Linux Tee Command with Examples

As a Linux user, getting familiar with the basic commands is crucial, as they can help you perform specific tasks on the computer and your VPS more efficiently. One of the examples is the Linux tee command. 

The Linux tee command takes the standard input, displays the output, and saves it into one or more files at the same time. This tutorial will show you how to use it, along with some examples.

Linux Tee Command Syntax and Uses

Be you start using the Linux Tee command, you should access your VPS using SSH. If you’re having trouble, check out our PuTTY tutorial.

Pro Tip

If you are using Hostinger VPS, you can easily manage it via our new browser-based SSH terminal, eliminating the need for additional software.

The basic syntax for the command is:

wc -l file1.txt | tee file2.txt

The above command will check the line count of file1.txt and output the result in the terminal and save it in file2.txt.

Sending the Linux Tee Command Output to Other Commands

While using the Linux tee command we get an output in the terminal, which we can pipe to another command for processing. The following command will list the files inside the folder and using the first pipe will write the output to the file test.txt and pass the output to the third command – grep to identify the files with the string py in them:

ls | tee test.txt | grep 'py'

Other Linux Tee Command Operations

If you want to learn more cool Linux tee command features, you should know how to open its manual! This will make the use of correct syntax much easier!

Most users tend to copy and paste the commands into the terminal, but we urge you to take the time to type them, so you can really get the hang of them, and understand the Linux tee, and other command syntax better.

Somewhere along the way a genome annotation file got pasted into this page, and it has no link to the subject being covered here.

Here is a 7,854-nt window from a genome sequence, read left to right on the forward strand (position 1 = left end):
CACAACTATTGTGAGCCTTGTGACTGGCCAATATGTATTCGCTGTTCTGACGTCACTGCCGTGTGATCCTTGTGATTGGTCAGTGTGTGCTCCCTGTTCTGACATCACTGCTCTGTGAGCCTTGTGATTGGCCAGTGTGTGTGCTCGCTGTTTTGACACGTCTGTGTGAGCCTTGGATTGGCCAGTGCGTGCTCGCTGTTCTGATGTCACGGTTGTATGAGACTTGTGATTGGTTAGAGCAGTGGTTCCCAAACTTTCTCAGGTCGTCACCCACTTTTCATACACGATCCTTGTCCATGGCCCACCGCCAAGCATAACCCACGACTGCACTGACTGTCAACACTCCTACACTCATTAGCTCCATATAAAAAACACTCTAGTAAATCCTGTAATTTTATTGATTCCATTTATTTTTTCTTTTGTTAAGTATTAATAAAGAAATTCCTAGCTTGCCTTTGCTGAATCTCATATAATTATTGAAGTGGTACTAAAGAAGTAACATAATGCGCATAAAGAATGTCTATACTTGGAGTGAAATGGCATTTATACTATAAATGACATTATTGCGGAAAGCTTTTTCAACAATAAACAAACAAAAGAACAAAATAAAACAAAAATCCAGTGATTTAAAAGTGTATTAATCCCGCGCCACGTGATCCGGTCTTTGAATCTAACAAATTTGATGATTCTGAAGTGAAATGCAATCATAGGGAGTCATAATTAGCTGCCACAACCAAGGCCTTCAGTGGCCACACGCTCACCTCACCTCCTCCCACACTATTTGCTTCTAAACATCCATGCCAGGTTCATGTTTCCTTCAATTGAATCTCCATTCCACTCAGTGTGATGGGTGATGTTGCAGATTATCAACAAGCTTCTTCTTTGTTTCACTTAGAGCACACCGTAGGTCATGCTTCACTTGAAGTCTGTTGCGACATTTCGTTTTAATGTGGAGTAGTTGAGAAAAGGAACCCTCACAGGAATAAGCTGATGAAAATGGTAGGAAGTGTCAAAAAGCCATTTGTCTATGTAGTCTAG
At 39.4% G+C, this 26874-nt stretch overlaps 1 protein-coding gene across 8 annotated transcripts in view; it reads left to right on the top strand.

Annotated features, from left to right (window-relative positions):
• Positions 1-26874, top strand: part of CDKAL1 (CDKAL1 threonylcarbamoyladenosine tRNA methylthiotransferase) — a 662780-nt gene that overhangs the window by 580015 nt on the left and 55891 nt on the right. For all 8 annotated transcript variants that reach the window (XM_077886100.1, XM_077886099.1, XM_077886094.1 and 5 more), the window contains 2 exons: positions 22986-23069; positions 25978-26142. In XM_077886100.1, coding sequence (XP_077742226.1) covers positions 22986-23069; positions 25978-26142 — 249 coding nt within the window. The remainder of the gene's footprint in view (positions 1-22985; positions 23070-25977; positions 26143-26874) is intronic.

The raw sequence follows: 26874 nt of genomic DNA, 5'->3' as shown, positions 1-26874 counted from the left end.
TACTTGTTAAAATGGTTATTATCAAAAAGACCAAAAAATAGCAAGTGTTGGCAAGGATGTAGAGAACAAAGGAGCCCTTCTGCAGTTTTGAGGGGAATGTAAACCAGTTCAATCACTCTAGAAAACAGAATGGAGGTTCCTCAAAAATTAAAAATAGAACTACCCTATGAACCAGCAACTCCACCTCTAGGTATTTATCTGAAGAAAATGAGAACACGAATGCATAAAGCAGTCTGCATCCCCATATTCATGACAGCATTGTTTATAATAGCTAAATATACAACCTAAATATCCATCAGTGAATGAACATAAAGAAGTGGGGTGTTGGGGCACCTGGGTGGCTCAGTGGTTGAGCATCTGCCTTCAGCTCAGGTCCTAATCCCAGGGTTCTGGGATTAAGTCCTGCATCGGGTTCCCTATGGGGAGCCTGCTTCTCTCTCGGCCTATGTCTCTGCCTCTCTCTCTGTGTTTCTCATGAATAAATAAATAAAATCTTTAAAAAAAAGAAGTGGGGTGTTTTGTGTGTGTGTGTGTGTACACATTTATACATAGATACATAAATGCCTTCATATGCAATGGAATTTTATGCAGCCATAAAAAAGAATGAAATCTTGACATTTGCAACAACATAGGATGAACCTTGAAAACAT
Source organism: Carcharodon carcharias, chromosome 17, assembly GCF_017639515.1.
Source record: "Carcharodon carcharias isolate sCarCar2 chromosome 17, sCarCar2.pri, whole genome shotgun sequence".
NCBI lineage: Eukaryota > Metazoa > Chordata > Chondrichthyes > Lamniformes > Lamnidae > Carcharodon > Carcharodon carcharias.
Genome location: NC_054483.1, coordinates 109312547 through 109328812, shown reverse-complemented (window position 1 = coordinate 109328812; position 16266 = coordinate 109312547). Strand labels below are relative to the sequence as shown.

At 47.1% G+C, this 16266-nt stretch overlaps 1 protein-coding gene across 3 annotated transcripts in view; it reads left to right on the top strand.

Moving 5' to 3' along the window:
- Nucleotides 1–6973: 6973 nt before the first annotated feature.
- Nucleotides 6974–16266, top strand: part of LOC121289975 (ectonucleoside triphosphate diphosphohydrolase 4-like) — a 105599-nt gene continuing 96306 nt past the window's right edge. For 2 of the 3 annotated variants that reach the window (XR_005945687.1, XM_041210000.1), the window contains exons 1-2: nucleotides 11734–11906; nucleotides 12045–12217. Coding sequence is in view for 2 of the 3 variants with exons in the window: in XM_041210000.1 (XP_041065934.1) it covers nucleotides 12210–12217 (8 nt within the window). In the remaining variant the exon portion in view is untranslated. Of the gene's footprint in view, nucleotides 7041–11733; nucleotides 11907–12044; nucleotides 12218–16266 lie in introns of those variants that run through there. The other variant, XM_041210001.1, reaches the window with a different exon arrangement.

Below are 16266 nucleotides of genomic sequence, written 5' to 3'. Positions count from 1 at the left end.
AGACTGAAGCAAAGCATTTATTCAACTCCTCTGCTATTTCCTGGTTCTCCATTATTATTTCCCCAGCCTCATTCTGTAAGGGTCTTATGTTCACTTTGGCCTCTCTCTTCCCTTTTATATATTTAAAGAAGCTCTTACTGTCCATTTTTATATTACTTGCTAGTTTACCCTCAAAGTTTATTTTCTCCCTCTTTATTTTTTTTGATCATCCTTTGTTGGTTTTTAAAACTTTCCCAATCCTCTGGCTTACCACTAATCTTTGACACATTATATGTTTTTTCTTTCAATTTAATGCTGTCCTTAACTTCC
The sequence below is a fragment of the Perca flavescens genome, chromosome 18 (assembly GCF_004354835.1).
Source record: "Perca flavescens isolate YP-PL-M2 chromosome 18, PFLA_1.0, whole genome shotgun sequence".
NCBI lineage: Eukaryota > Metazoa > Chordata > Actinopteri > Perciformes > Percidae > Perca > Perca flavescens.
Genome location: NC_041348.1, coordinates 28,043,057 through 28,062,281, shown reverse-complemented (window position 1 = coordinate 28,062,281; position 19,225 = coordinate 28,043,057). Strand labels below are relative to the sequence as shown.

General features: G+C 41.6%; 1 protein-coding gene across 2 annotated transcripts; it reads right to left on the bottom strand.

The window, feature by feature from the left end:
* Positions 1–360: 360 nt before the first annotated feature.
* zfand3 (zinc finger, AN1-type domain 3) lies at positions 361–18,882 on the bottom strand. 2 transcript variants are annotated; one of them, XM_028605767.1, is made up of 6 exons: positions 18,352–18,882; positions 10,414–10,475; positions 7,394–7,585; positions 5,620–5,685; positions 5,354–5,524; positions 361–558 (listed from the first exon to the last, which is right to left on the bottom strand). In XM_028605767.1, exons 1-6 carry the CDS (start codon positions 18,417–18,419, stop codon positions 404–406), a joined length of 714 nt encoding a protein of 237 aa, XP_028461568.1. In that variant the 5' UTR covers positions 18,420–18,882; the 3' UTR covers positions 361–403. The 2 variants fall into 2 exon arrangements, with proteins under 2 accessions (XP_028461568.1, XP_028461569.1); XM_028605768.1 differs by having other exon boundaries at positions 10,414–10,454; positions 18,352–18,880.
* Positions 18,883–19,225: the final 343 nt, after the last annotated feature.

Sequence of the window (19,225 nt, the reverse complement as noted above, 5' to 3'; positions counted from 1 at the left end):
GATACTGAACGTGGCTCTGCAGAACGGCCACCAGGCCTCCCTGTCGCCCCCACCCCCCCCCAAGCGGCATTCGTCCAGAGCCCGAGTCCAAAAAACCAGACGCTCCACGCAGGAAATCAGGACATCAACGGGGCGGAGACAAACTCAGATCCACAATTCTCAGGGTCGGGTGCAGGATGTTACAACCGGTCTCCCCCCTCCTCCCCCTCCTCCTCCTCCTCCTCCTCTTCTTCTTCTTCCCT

To bring up the documentation you can use:

tee --help

Every command comes with version information. It can be checked using:

tee --version

By default, the tee command will overwrite the file with the output of the initial command. Which can be overridden by using an append option using -a switch.

ls | tee –a file.txt

With the Linux tee command, we can also save the output of a command to multiple files. The use of this option is for processing the output of the command multiple times in a shell script:

ls | tee file1.txt file2.txt file3.txt

Like with standard commands appending with >, the errors and stdout are handled differently in tee as well. Regular | pipes will save only the standard output to the file, and if we need both standard output and the error output, we need to use |& with the Linux tee command.

Normal standard output copy:

command  > file.txtThe regular way of redirecting the standard output
command  | tee file.txtUsing tee with overwriting
command  | tee -a file.txtUsing tee with appending

Both standard output and error streams:

command  &> file.txtThe regular way of redirecting the standard output and error
command  |& tee file.txtUsing tee with overwriting
command  |& tee -a file.txtUsing tee with appending

Writing files using elevated privileges in the vim editor is another advantage of the tee command. In a highly secured environment, normal Linux operations are carried out using nonprivileged users. To perform administrative tasks with admin privileges we use the sudo command.

Sometimes we need to edit the files which need admin privileges.

Abandoning changes and reopening a file using necessary privileges using sudo is one of the options. If we are using the tee command, we can avoid this situation by writing the file in the initial stage itself without abandoning the changes by using the elevated privilege option. When writing in the vim editor, the syntax would be as follows:

:w !sudo tee %


The Linux tee command is a handy utility for installing scripts and is unfortunately rarely known by the system admins. Once you understand the usage of this command, you will surely use it instead of output redirection using >. Good luck with improving your project! See you in the next tutorial.

The author

Edward S.

Edward is a content editor with years of experience in IT writing, marketing, and Linux system administration. His goal is to encourage readers to establish an impactful online presence. He also really loves dogs, guitars, and everything related to space.